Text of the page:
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Introduction to Horace Traubel

Horace Traubel (1858-1919) was one of the most important people in Walt Whitman's life during the poet's final years. As Whitman's health failed, he needed more help with daily tasks, and from the mid-1880s, Traubel played many roles in Whitman's life—from nurse to secretary and from literary representative to close companion. In 1888, Traubel began taking notes on his conversations with Whitman and his visitors in Camden. Drawing on these notes and a host of documents from Whitman's house, Traubel wrote With Walt Whitman in Camden. Traubel died in 1919, having published three volumes, leaving the work of editing his difficult-to-decipher drafts to his wife and daughter, who in turn relinquished the work to future editors. In the end it would take nine long volumes—published at intervals over the course of the entire twentieth century, with different publishers—to present Traubel's account of the last four years of Whitman's life. With Walt Whitman in Camden is significant for Whitman study—historical, biographical, and literary — because of the depth and range of Whitman's discussions about world culture and literature represented in them. Containing a wealth of information in the form of letters, images, descriptions, and transcribed conversations, Traubel's text tries to capture Whitman's conversational voice near the end of a career that spanned most of the nineteenth century. In conversations and letters, Whitman and his friends and disciples discuss and critique a multitude of issues, personalities, and institutions; Traubel's text is a complex, tantalizing account of Whitman and his world.

The very complexity of the composition history of Traubel's text makes it useful for researchers and theorists in literature and the history of authorship and publishing. With Walt Whitman in Camden presents fundamental questions about authority and textuality. What was generated between Traubel's experience with Whitman, his notes, the transcriptions of them, and the final printed book was a complicated collaboration. One even hesitates to use that term: did Whitman know they were "collaborating"—that is, was he clear on what Traubel was planning to do? What could it mean for one to collaborate against one's will or without one's knowledge (given that Whitman was not alive for the production of the published work)? Traubel's project was controversial for some of those in Whitman's circle of friends and allies, and has been for critics since. (William Sloane Kennedy, for example, wrote that Whitman would "probably have desired to have him privately shot if he had known what he was going to do after his death.") These issues gesture toward the broader question of how accurate Traubel was in capturing Whitman's "voice." Critical opinions have differed. Traubel says that Whitman asked him to "include all the hells and damns," to depict Whitman in his full range of expression, regardless of genteel literary convention. But are the damns and hells in With Walt Whitman in Camden Whitman's—or are they Traubel's version of Whitman? The same could be said of larger thematic concerns—of Traubel's reports of their discussions of politics, sexuality, or race, for example. This mysterious passage between Traubel and Whitman, that always-difficult space of translation and transformation, forms its own interest, and makes Traubel's project a fascinating ground for research on its own terms.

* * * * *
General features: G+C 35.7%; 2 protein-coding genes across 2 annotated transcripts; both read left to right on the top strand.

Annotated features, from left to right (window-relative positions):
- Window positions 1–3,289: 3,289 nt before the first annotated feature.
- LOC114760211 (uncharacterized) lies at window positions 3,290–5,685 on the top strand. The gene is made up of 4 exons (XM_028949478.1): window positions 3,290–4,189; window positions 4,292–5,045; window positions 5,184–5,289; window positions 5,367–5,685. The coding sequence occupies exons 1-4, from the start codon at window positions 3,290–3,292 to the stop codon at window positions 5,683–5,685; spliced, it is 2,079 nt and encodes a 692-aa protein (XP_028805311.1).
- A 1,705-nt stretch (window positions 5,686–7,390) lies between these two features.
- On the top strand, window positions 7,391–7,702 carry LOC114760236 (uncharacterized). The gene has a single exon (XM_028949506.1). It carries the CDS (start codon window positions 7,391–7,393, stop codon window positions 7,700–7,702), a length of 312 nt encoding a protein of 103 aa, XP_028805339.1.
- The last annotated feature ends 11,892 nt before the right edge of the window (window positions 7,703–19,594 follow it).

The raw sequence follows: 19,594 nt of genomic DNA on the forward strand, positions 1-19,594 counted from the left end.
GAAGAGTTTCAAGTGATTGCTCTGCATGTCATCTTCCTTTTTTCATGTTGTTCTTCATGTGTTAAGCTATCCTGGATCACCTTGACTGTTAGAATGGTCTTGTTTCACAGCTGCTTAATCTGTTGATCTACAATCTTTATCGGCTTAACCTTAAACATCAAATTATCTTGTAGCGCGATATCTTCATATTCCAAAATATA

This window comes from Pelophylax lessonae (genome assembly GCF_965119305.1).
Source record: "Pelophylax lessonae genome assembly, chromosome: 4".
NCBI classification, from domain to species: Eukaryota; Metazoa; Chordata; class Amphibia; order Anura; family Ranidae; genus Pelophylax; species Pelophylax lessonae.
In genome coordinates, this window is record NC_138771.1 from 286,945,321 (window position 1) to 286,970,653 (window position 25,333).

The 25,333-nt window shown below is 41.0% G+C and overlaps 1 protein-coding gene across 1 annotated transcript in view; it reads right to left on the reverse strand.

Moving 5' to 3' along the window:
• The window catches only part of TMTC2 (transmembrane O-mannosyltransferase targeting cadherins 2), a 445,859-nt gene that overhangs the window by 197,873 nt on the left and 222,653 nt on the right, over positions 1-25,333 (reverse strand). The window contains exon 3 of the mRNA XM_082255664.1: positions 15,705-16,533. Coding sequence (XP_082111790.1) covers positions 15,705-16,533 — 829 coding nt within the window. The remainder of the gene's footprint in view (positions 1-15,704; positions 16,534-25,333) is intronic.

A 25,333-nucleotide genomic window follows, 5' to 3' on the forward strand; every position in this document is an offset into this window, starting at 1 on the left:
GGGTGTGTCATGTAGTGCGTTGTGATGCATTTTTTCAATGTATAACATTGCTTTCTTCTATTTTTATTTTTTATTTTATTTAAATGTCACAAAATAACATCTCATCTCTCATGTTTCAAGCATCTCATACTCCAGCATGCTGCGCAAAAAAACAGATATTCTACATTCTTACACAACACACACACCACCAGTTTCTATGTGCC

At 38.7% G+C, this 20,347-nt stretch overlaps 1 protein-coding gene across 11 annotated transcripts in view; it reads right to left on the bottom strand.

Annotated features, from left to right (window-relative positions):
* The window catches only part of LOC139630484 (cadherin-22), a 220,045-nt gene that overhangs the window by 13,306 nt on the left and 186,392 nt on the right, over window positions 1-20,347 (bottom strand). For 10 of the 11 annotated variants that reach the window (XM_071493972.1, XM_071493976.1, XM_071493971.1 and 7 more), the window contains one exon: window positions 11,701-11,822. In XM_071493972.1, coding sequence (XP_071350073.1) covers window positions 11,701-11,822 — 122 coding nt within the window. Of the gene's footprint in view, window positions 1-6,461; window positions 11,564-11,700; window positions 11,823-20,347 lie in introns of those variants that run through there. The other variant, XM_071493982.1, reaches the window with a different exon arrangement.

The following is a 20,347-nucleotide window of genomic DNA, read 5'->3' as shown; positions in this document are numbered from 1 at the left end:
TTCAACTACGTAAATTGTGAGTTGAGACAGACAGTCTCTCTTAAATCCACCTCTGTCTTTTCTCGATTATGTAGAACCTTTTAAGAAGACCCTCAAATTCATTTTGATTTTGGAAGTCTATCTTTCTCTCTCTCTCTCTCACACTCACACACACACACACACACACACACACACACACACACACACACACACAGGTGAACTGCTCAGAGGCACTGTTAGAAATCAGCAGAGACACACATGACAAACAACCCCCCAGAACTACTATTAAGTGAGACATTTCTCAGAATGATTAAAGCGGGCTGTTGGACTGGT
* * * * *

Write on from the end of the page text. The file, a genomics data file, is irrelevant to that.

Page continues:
Lead Staff Credits 
  For more detailed credits, please see the links for individual volumes of With Walt Whitman in Camden.

Project Managers: 
  Nicole H. Gray, University of Texas at Austin 
  Erica Fretwell, Duke University 
  Allison Dushane, Duke University

  Matt Cohen, Associate Professor of English, University of Texas at Austin

With Walt Whitman in Camden: An Electronic Edition was funded by the Center for Instructional Technology and the Arts and Sciences Research Council at Duke University and the Department of English at the University of Texas.

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